Al-Qadam agreed a truce in 2014 and signed a capitulation agreement in September 2017. An opposition official said implementation provides for those who wish to leave to go either to Idlib Province or northern Hama Province.

The source said the Assad regime issued a 48-hour ultimatum on Saturday for rebels and their familities to leave or face an offensive similar to the attacks on East Ghouta.

Regime Renews Airstrikes on Dara’a in South

In a sign of its possible next target, regime warplanes struck Dara’a Province in southern Syria on Monday, their first attacks since last summer.

The attacks broke a “de-escalation” agreement, reached between Russia and the US, covering southern Syria from the border with the Israeli-occupied Golan Heights across to Dara’a city, where the Syrian uprising began in March 2011.

A US State Department official said:

If [reports are] true, this would be a clear violation of the (southwest) ceasefire by the Syrian regime that broadens the conflict.

We urge all parties in the southwest de-escalation zone not to take actions that would jeopardize the ceasefire and make future cooperation more difficult.

Russia and the regime also resumed airstrikes on Idlib Province in northwest Syria yesterday, hoping to draw a line against a Turkish-rebel advance on two regime enclaves, al-Fu’a and Kafraya, north of Idlib city.

At least one civilian was killed and scores wounded in towns across the province. Markets and a hospital were hit, and 20 children were reportedly wounded in an attack on a kindergarten.

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Scott Lucas is Professor of International Politics at the University of Birmingham and editor-in-chief of EA WorldView. He is a specialist in US and British foreign policy and international relations, especially the Middle East and Iran. Formerly he worked as a journalist in the US, writing for newspapers including the Guardian and The Independent and was an essayist for The New Statesman before he founded EA WorldView in November 2008.


  1. East Ghouta residents protest rebel presence and are fired upon:

    “In an area newly cut off from Douma, protests have proliferated. Residents are demanding that rebels leave, hoping that their departure would eliminate the main reason for the government bombings. On Monday, rebel fighters fired on demonstrators, killing one, a local doctor said.”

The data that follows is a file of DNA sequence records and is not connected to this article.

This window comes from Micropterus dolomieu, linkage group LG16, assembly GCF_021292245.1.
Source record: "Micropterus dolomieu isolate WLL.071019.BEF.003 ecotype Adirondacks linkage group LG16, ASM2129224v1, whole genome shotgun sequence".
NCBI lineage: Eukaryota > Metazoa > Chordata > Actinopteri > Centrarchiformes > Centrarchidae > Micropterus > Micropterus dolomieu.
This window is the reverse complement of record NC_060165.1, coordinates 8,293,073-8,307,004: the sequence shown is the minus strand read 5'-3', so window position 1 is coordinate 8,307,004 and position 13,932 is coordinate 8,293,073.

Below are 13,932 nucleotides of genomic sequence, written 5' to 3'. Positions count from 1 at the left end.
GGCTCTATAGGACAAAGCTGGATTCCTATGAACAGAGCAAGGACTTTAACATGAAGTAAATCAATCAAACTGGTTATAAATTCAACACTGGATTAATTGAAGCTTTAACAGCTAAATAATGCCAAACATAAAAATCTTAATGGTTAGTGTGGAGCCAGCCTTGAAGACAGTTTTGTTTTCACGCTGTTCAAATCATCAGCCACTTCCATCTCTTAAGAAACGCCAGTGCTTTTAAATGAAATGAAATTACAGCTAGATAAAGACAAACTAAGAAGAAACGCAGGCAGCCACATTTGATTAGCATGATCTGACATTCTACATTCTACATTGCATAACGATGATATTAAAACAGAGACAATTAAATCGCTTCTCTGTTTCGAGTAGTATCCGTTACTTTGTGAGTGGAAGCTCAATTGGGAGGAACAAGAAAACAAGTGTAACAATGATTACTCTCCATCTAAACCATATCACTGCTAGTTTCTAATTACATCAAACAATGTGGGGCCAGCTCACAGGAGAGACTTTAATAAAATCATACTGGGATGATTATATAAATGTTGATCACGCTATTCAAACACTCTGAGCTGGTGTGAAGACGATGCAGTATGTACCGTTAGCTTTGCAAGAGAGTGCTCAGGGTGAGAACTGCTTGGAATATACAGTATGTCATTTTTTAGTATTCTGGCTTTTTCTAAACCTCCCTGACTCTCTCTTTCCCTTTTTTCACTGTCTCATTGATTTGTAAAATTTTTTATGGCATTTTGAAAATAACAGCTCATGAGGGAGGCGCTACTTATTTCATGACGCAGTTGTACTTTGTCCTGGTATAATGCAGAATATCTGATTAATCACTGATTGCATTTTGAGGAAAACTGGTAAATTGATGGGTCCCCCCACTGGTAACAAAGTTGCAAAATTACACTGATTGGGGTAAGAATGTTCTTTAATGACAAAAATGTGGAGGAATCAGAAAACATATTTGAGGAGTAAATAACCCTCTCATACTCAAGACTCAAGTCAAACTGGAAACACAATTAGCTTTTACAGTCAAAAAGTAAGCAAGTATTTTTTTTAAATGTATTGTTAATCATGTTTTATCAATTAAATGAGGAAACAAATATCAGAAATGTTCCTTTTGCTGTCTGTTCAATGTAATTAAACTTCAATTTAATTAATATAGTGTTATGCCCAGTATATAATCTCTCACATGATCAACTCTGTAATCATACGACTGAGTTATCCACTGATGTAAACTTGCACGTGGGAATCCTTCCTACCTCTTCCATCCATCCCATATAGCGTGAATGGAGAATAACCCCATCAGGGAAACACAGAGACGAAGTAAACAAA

Video of the anti-rebel protests:

    • So now Tillerson is out and Pompeo is in. And the US has been taking an assertive position against Iran and Hezbollah and Assad, and wanting to save Syrians. With Turkey taking over NW Syria and the Kurds the NE and E of Syria, looks like Assad has not much real estate left except to kill and torture the poor innocent people of E. Ghouta. Assad and Russia dare not attack Turkey and dare not attack SDF (we saw what happened when Putin tried to attack the SDF). And you seem to be so content with killing the weak, poor, and innocent people and taking a few square kilometers in E. Ghouta when half of Syria has separated. Isn’t it so Leith?

  2. US Ambassador Nikki Haley repeated the Trump Administration’s line that Washington “remains prepared to act if we must”, if the Security Council does not halt the pro-Assad attacks.

  3. reason why arrogant jaish al islam lost the battle in eastern ghouta
    1.dropping thier tauhid flag
    2.fighting for fame and glory
    3.being dump by thier qatari and saudi master
    4.killing and prisoning their mujahideen brothers to impressed their master….. other reason except…. uproot what you plant………fools

    • Well, what do you expect from a bunch of Mohammedans who want to install Islam by the sword, and make themselves caliph the easy way? Islamism is for stupid people to make them do stupid things. Islam is done and finished. It is hated universally in the West. Thanks to ex-Muslims.

    • Yeah, they aren’t going to do shit. Just like they didn’t do shit when the US slaughtered their mercs or shot down a Syrian jet. It would be a shame if we had to drop kick their ass out of Syria.

    • LMAO – like 500 Russian fighters with artillery and tanks attacking the Kurds and then being destroyed by Apache helicopters, AC-130, and howitzers – with 215 Russians dead and the rest maimed – only one Kurd was hurt? The Russian bodies are rotting in the Syrian desert waiting for Putin’s (rigged) election, before they can be shipped to their families. Did you see that video of the Russian fighter who was loading the artillery unit being hit and flying through the air? Russian version of wingsuit base jumping.